It's beginning to look a lot like….Christmas! (I'm writing this in my green reindeer pajama pants.) As a teacher, I find it interesting that kids and teenagers can't wait to play Christmas tunes while the grown up students want to wait as long as possible. They usually end up waiting too long and not being able to really get more than one tune or so together before Christmas break. The connotation Christmas music has is so different for the two groups. It's really unfortunate but commercialism has done its damage. Instead of associating peace and gratefulness with Christmas, some people get stressed over all the obligations to full fill and expectations to meet, not to mention the post-holiday financial hangover. (read more…)
December 8, 2009 3:05 pm | Filed under: Music | Comments (5)
Tags: Christmas, Holidays, Listening, Teaching
October 13, 2009 12:28 am | Filed under: Music | Comments (4)
Tags: Inspiration, jazz, Listening, Monk, Music
Saturday was the birthday of pianist and composer Thelonious Monk (October 10, 1917 – February 17, 1982) so I wanted to write a little something in his honor. First and foremost, he was unusual, and the uniqueness and peculiarities of Monk's personality were perfectly reflected in his music. This is partially the secret to his success. He put so much of himself into how he played, and the tunes he wrote that as a listener you can't help but feel some sense of kinship with him. He put himself out there as an artist, naked. He wasn't polished technically, but he was advanced in his own way. His melodies are very angular and rhythmic but catchy at the same time. Some are incredibly simple. Some deceptively so. His own sound on the piano was a bit square and clunky, but in a charming way. Most composers are very loyal to their tunes but Monk was one of few who might change his own tunes a bit from gig to gig. (read more…)
October 9, 2009 12:19 am | Filed under: Music | Comments (4)
Tags: jazz, Listening
A few weeks ago I posted on my facebook fan-page and on twitter this question "Who do you think is the best jazz pianist ever?" However, I could have asked "Who's your favorite jazz pianist?" and gotten much different responses. The replies were interesting because most people don't necessarily just think about who is the best in terms of technical abilities on the instrument but combine it with who appeals the most to them musically, and that's the beauty of it. Technical abilities don't really mean much if the music (or the emotional content to connect with the listener) isn't there. But then again, without the technical abilities one may not be able to execute the ideas to communicate the emotion. It takes two to tango.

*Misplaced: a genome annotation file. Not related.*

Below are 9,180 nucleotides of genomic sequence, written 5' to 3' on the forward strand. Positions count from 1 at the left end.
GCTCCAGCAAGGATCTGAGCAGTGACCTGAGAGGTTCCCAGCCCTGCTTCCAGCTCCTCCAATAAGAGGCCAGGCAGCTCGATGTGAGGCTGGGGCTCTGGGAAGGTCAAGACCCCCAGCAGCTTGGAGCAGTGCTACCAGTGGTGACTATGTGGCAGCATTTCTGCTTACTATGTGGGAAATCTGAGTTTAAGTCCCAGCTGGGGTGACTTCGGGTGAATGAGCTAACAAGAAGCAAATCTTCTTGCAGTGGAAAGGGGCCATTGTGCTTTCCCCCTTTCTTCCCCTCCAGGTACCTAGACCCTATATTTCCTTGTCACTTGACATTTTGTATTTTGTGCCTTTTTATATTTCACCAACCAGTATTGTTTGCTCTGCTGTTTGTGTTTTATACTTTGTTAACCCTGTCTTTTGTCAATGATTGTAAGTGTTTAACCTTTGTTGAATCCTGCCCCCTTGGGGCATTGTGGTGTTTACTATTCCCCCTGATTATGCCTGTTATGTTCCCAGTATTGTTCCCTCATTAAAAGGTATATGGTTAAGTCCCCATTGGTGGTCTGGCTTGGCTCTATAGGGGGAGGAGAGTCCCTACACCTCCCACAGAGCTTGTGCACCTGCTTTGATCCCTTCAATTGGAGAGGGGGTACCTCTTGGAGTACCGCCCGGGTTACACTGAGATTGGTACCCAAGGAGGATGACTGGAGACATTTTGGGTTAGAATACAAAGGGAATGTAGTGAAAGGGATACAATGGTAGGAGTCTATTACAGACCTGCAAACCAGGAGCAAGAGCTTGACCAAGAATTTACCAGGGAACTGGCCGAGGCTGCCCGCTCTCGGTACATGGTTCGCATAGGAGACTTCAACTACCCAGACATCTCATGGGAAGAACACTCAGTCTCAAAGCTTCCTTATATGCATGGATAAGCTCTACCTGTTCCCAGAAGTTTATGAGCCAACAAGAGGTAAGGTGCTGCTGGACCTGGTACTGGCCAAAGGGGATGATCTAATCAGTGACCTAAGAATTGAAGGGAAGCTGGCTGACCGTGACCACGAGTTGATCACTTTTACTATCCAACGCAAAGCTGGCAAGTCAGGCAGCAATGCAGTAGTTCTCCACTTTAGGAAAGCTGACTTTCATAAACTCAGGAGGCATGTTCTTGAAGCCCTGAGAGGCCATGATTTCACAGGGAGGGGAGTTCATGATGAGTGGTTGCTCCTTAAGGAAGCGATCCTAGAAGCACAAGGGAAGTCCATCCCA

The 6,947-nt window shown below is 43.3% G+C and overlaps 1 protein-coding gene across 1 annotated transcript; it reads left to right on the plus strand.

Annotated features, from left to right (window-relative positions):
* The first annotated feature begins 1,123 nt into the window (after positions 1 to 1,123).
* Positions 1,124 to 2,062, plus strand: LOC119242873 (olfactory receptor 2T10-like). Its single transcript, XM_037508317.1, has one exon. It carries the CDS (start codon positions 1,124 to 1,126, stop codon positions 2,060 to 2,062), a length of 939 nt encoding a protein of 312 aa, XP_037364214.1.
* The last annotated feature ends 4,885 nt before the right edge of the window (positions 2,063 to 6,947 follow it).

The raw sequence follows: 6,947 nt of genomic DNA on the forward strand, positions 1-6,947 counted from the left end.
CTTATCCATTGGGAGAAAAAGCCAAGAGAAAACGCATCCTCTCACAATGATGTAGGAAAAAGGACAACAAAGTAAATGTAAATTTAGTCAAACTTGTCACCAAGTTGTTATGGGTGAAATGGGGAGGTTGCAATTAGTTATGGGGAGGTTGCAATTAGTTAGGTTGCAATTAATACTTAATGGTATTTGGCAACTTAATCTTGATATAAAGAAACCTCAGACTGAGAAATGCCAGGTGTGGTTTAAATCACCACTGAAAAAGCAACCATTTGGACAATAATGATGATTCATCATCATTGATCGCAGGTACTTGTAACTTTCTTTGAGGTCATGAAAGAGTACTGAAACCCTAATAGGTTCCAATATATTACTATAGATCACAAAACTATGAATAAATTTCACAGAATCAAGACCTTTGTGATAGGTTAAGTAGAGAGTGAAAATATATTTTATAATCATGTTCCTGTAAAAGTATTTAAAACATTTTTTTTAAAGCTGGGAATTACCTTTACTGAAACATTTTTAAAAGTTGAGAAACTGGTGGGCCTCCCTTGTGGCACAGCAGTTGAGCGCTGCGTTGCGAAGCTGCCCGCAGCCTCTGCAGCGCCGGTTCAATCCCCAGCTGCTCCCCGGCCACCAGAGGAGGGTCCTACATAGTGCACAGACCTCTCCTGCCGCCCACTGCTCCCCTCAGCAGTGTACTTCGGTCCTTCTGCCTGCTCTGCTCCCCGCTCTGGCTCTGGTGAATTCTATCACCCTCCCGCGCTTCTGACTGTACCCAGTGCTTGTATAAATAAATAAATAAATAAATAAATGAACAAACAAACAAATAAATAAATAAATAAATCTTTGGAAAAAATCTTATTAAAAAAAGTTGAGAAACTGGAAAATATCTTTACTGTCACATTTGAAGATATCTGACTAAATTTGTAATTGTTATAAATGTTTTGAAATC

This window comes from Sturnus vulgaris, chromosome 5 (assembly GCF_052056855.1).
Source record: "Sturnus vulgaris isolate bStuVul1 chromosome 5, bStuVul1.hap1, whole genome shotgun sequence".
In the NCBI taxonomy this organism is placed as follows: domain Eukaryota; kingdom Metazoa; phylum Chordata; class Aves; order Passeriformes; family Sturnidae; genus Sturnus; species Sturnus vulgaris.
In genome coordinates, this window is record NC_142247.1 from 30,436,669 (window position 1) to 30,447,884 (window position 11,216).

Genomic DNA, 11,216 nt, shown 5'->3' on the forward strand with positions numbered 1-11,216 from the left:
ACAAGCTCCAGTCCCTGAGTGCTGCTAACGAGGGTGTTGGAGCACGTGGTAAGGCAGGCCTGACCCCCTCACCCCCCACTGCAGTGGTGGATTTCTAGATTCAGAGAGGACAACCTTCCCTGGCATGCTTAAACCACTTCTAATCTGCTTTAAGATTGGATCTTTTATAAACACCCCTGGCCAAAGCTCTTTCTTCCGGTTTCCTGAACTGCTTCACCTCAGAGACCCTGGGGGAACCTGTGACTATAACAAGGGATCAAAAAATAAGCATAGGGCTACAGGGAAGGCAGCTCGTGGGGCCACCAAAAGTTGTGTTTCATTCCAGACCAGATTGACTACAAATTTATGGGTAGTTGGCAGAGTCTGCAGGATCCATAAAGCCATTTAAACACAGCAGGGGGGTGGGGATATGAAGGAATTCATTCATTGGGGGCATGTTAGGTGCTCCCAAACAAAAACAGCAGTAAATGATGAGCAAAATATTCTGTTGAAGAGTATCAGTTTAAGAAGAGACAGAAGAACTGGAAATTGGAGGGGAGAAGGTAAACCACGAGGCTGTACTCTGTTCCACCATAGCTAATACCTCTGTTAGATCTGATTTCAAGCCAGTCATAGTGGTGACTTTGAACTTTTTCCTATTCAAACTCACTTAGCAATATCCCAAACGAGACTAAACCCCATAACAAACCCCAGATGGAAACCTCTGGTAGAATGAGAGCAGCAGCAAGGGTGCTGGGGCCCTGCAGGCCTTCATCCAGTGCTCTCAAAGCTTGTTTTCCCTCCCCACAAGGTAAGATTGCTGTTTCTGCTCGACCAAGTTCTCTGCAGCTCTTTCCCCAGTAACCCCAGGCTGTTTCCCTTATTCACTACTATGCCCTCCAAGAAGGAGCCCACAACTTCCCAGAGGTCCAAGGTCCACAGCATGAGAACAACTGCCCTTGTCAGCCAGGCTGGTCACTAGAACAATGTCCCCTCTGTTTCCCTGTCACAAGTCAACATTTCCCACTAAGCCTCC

The nominees were (read more…)
October 1, 2009 12:16 am | Filed under: Music | Comments (3)
Tags: albums, jazz, Listening
Patrick Jarenwattananon at A blog Supreme asked a few jazz bloggers to pick 5 albums that they thought might bring the open-minded listener into the jazz of today. However, more people responded, and by following the link to his site one can find samples and recommendations of quality jazz being performed today.
It is, of course, impossible to pick 5 albums that could magically appeal equally to listeners from various backgrounds such as heavy metal, classical, electronica etc. I used to live in Brooklyn, so my contribution to this discussion is heavily influenced by the music I experienced there. So here goes. (read more…)
September 11, 2009 8:50 am | Filed under: Music | Comments (3)
Tags: Inspiration, Listening, Music, Solo Piano, Video
This year I was asked to give a solo piano performance at the Reykjavik Jazz Festival with rather short notice. I had never given a solo concert before besides the occasional cocktail gig, and so to me it was a welcomed challenge.
In search of inspiration I listened to three pianists playing solo. All of them have a very personal approach. Bill Evans, not concerned with walking bass or playing stride says it all with his beautiful chords; Django Bates walks, strides and paints with nuttiness on Autumn Fires (And Green Shoots); and Keith Jarrett gets these incredible grooves happening on the Sun Bear Concerts. Well, as Jarrett says on Piano Jazz with Marian McPartland, after playing so much with a rhythm section the left hand is almost like an appendage for jazz pianists.
Having this performance coming up (and in the company of 4 other fine Icelandic jazz pianists, I might add: Agnar Már Magnússon, Árni Heiðar Karlsson, Eythor Gunnarsson and Davið Þór Jónsson) was a good kick in the you-know-what to start giving that left hand some T.L.C.
It would probably have been easier to play a standard, the standard way, but I wanted to present a personal approach so I played two tunes of mine and one interpretation of a folk song. Now I am fascinated by the art of playing solo piano and plan to develop it more. Here's a video of 'A Garden Someday' from that performance:
Other solo piano albums that I love include (read more…)